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Emergency Room Essentials

I know what you’re thinking – there’s no such thing as a “typical” day in the ED. In fact, the only thing you can rely on is that your day will be unpredictable. As a nurse intern in a busy adult ED, I have quickly figured out which items are essential during my shift, and which ones I really do not need. I do not currently work in a trauma center–we see most of the city’s STEMI’s, CVA’s, and transplant patients. We also see minor fractures, lacerations, dislocations, etc.

Our ED is divided into “Stations,” and each station has somewhat of a different category of patients. The “front rooms” are the most critical, we have a special room for eye trauma, and we have about 40 beds.

My job as a student intern involves shadowing/helping an Emergency Room RN. I’ve gotten to the point now where I am a helpful partner to my preceptor. When we get a new patient, I know exactly what my role is!

My first day, I showed up with a pocket full of extra supplies that only weighed me down throughout the day. I’ve narrowed down my everyday essentials to just 7 items!

  1. Stethoscope. My beautiful Littman III Classic in matte black is my closest friend in the ED. When assessing ABC’s, lung sounds can give you a clue as to what someone’s respiratory status is. It also isn’t uncommon to uncover distant heart sounds indicating cardiac tamponade.
  2. Retractable badge Sharpie. This is my second most used item! It takes out the possibility of setting your pen/marker down somewhere and losing it forever. I use it to label lines, specimen tags, patient belongings, sign EMS handoff, write down vitals on my glove, and the list goes on.
  3. Pen light. Neuro checks are important for ANY type of patient. If a patient comes in with a sprained ankle, I still do a neuro check. No matter what the patient tells you, they could be making something up because they don’t remember what happened. I also use my pen light for Foley placements and quick airway checks.
  4. Trauma shears. Mine can cut through thick leather! Although we are not a trauma center, I have still cut my fair share of clothing. It is also useful for cutting tape, medication packaging, and during wound care.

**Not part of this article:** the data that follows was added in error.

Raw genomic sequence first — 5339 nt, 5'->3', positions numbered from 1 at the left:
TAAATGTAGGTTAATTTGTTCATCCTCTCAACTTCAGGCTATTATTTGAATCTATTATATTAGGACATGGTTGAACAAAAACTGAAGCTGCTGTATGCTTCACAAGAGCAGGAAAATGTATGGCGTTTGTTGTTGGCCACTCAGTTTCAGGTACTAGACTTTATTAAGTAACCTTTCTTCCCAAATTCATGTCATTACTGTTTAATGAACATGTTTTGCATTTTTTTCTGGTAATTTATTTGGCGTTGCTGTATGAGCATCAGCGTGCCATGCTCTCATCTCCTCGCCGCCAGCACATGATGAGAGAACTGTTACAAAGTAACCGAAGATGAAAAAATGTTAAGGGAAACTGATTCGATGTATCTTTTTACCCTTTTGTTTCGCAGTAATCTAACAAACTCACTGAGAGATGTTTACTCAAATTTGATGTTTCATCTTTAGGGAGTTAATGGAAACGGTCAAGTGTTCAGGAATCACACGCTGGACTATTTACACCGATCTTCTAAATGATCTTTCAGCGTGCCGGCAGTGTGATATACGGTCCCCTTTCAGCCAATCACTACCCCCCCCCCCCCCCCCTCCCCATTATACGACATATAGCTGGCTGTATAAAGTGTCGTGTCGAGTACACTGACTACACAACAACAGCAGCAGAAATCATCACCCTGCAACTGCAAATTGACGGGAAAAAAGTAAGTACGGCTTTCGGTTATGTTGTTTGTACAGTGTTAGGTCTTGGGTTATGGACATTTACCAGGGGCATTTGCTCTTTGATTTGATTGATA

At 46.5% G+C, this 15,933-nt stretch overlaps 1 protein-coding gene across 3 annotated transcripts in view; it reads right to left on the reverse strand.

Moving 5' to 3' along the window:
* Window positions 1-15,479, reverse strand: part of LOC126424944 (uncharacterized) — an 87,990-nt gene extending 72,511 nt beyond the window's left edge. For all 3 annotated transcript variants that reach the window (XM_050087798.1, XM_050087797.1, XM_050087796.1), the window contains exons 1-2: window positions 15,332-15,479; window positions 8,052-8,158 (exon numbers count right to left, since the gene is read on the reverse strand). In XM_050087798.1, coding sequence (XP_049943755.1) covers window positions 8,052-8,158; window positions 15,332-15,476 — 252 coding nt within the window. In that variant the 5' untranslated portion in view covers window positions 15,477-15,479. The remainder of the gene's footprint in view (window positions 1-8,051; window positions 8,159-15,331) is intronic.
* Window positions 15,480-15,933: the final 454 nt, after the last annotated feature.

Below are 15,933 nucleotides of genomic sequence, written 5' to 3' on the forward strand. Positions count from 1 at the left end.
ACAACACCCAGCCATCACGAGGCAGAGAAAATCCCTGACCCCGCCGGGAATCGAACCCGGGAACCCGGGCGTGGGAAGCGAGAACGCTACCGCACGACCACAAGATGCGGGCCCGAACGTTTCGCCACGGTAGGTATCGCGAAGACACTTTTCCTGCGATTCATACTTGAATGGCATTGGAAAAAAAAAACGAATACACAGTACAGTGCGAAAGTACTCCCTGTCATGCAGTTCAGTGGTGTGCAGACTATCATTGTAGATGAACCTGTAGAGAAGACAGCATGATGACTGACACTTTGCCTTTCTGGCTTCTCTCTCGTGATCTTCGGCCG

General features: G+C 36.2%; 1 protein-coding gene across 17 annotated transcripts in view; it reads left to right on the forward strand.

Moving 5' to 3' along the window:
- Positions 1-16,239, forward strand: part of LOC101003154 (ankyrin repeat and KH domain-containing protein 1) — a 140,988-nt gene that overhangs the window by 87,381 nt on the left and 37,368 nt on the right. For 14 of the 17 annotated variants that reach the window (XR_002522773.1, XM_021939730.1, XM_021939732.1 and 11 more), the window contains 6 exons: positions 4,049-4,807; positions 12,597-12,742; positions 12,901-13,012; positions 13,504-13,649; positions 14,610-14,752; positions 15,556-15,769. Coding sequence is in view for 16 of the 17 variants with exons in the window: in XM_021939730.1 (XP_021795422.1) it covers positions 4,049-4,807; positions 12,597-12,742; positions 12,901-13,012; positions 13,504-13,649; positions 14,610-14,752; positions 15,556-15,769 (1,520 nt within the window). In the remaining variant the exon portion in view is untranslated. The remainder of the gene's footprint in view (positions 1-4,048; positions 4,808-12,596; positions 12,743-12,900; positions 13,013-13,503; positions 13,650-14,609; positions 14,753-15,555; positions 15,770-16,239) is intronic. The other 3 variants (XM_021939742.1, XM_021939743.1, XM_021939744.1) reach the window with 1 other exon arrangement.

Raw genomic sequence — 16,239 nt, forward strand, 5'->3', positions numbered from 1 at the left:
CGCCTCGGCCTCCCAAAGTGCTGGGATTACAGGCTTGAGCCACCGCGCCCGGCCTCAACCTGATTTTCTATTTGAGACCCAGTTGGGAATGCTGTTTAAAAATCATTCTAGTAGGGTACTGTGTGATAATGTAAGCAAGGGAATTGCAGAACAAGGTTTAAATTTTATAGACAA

5. Saline flushes. Not something you bring from home, but I always grab a handful at the beginning of my shift. You’ll find that you always need one or two when your hands are already full doing something else.
  6. White board marker. Our rooms are supposed to have their own whiteboard markers. We all know this doesn’t happen. Updating the boards aren’t necessarily the top priority, but I try to update them when I can. It helps patients feel more comfortable if they know the names of their care team.
  7. Black pen. This is probably my least used item, and I often lose it, but it’s good to have!

I hope this can help some of my fellow students. I was so nervous on my first ED shift and I had no idea what I would need! I ended up filling my pockets with 4 pens, a small notebook, and all of my other regular clinical supplies. It was just too much.



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Top 10 Study Tips!

1. Make a study schedule and stick to it.

2. Pace yourself. Study every day, even if it’s just for 30 minutes.

3. If you don’t understand something, find a different resource (ask a friend, find a YouTube video, email the instructor, etc.).

4. Study for 50 minutes at a time and take a 10-15 minute break in between.

5. During those breaks, don’t just be on your phone or computer. Get up. Move around. Get your blood flowing!